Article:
Cogut Institute for the Humanities

“Democracy: A Humanities Perspective” showcases the layered understanding and analysis that humanities scholars bring to the study of democracy, with special emphasis on current challenges in the U.S. and abroad.

Political Activism: Lessons from ACT UP and the AIDS Crisis

“ACT-UP was not a consensus-based movement,” said AIDS historian Sarah Schulman. “And by that I mean people did not have to agree. [...] There was a bottom line. There was a statement of unity, which is like a statement of shared values, and that was only one line. It was ‘Direct action to end the AIDS crisis.’ [...] So basically if you were going to do direct action to end the AIDS crisis, basically you could do it. [...] It was a kind of radical democracy that allowed people in the movement to be effective from where they were at. [...] If you have radical democracy in a movement, with, of course, a bottom line of values [...] you’re facilitating a wide range of people acting in an effective way that makes sense to them. And so, as a consequence, ACT UP had so many campaigns going on and so many different milieus, in so many different ways, with so many different aesthetics, that actually it was that simultaneity of response that made it so effective.”

The webinar was recorded live on October 14, 2021, with a talk by AIDS historian Sarah Schulman and moderation by Amanda Anderson, Director of the Cogut Institute for the Humanities.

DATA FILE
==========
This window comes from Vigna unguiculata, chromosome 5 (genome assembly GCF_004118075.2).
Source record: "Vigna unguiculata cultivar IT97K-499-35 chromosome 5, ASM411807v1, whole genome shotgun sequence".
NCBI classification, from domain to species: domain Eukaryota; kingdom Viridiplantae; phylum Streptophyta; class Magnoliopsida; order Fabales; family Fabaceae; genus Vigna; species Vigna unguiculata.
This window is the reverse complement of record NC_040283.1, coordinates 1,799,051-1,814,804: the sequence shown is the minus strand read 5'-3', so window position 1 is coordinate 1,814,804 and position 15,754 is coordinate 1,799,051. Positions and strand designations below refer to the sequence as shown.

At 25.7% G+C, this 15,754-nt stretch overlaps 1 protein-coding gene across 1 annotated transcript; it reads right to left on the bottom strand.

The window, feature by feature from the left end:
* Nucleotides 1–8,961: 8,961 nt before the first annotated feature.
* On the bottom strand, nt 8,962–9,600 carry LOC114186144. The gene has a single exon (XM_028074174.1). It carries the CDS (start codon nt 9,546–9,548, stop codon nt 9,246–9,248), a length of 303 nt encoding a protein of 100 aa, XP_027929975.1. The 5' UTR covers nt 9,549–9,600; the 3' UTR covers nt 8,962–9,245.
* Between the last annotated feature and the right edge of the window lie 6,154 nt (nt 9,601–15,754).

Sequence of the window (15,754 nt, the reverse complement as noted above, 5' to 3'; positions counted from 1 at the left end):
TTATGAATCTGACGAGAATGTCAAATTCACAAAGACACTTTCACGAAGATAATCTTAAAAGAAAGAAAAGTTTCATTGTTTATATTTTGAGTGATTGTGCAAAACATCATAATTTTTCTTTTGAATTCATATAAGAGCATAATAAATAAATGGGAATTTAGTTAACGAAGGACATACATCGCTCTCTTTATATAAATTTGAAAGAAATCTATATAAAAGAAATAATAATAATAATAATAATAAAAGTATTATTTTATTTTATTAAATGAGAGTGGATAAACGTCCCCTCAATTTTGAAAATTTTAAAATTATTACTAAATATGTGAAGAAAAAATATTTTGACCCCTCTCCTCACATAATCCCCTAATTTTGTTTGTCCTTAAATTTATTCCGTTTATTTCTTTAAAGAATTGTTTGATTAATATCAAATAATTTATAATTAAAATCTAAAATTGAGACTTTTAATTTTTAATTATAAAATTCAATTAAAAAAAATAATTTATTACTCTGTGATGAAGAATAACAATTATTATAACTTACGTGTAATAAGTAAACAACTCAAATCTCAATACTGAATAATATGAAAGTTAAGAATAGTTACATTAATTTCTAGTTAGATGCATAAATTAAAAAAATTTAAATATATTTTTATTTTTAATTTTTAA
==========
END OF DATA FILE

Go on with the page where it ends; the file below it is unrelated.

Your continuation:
Discriminating Data: A Conversation with Wendy Chun

Data scholar Wendy Hui Kyong Chun explored the dangers of machine learning and big data and how they provoke people and cultivate outrage for the sake of increasing engagement: “In order to encourage clicking etc. what you need to do is agitate users. You need users who are agitated. And part of the best way to agitate users [...] is to put them in homophilic clusters. What’s really bizarre about homophily, which is the idea that similarity breeds connection is that it’s always sold in terms of you’re more comfortable when you’re around people like you. [...] And what’s really interesting — and this is what Frances Haugen showed in her whistleblower account, was that actually when Facebook changed the feed so you were amongst your friends and family, things got worse. I like to think about it in terms of the iron filing experiment [...] We have a whole bunch of iron filings. It’s a mass. Then you put two magnets underneath and then what emerges is actually precisely a clustered network. And in order for these clusters to remain, they need to be absolutely attracted to their opposite. So hate bonds these groups together.”

The webinar was recorded live on February 18, 2022, with a talk by Wendy Hui Kyong Chun, Canada 150 Research Chair in New Media at Director of the Digital Democracies Institute at Simon Fraser University, and moderation by Bonnie Honig, Nancy Duke Lewis Professor of Modern Culture and Media and Political Science at Brown University.